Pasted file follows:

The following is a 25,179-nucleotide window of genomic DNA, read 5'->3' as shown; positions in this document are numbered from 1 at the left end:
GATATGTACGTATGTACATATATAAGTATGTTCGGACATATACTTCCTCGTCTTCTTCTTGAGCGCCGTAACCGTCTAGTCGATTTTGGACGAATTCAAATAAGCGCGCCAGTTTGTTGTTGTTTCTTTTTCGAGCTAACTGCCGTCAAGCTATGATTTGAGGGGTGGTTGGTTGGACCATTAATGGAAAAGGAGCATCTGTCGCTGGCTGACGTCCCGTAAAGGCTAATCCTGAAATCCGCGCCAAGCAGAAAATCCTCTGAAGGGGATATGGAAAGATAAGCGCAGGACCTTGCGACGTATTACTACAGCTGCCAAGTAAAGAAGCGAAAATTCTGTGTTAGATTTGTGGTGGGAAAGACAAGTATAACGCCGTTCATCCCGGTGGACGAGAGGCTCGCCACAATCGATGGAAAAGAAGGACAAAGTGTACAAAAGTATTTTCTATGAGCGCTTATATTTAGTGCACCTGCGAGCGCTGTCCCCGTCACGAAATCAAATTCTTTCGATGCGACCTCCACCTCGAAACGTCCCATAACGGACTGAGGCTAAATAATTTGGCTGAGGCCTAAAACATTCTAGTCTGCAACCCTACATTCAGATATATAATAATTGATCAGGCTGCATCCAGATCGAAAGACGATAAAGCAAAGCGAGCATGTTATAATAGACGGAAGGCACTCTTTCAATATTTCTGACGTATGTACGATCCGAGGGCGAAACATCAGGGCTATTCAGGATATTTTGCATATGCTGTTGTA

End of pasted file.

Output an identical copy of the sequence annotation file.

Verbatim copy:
The following is a 25,179-nucleotide window of genomic DNA, read 5'->3' as shown; positions in this document are numbered from 1 at the left end:
GATATGTACGTATGTACATATATAAGTATGTTCGGACATATACTTCCTCGTCTTCTTCTTGAGCGCCGTAACCGTCTAGTCGATTTTGGACGAATTCAAATAAGCGCGCCAGTTTGTTGTTGTTTCTTTTTCGAGCTAACTGCCGTCAAGCTATGATTTGAGGGGTGGTTGGTTGGACCATTAATGGAAAAGGAGCATCTGTCGCTGGCTGACGTCCCGTAAAGGCTAATCCTGAAATCCGCGCCAAGCAGAAAATCCTCTGAAGGGGATATGGAAAGATAAGCGCAGGACCTTGCGACGTATTACTACAGCTGCCAAGTAAAGAAGCGAAAATTCTGTGTTAGATTTGTGGTGGGAAAGACAAGTATAACGCCGTTCATCCCGGTGGACGAGAGGCTCGCCACAATCGATGGAAAAGAAGGACAAAGTGTACAAAAGTATTTTCTATGAGCGCTTATATTTAGTGCACCTGCGAGCGCTGTCCCCGTCACGAAATCAAATTCTTTCGATGCGACCTCCACCTCGAAACGTCCCATAACGGACTGAGGCTAAATAATTTGGCTGAGGCCTAAAACATTCTAGTCTGCAACCCTACATTCAGATATATAATAATTGATCAGGCTGCATCCAGATCGAAAGACGATAAAGCAAAGCGAGCATGTTATAATAGACGGAAGGCACTCTTTCAATATTTCTGACGTATGTACGATCCGAGGGCGAAACATCAGGGCTATTCAGGATATTTTGCATATGCTGTTGTA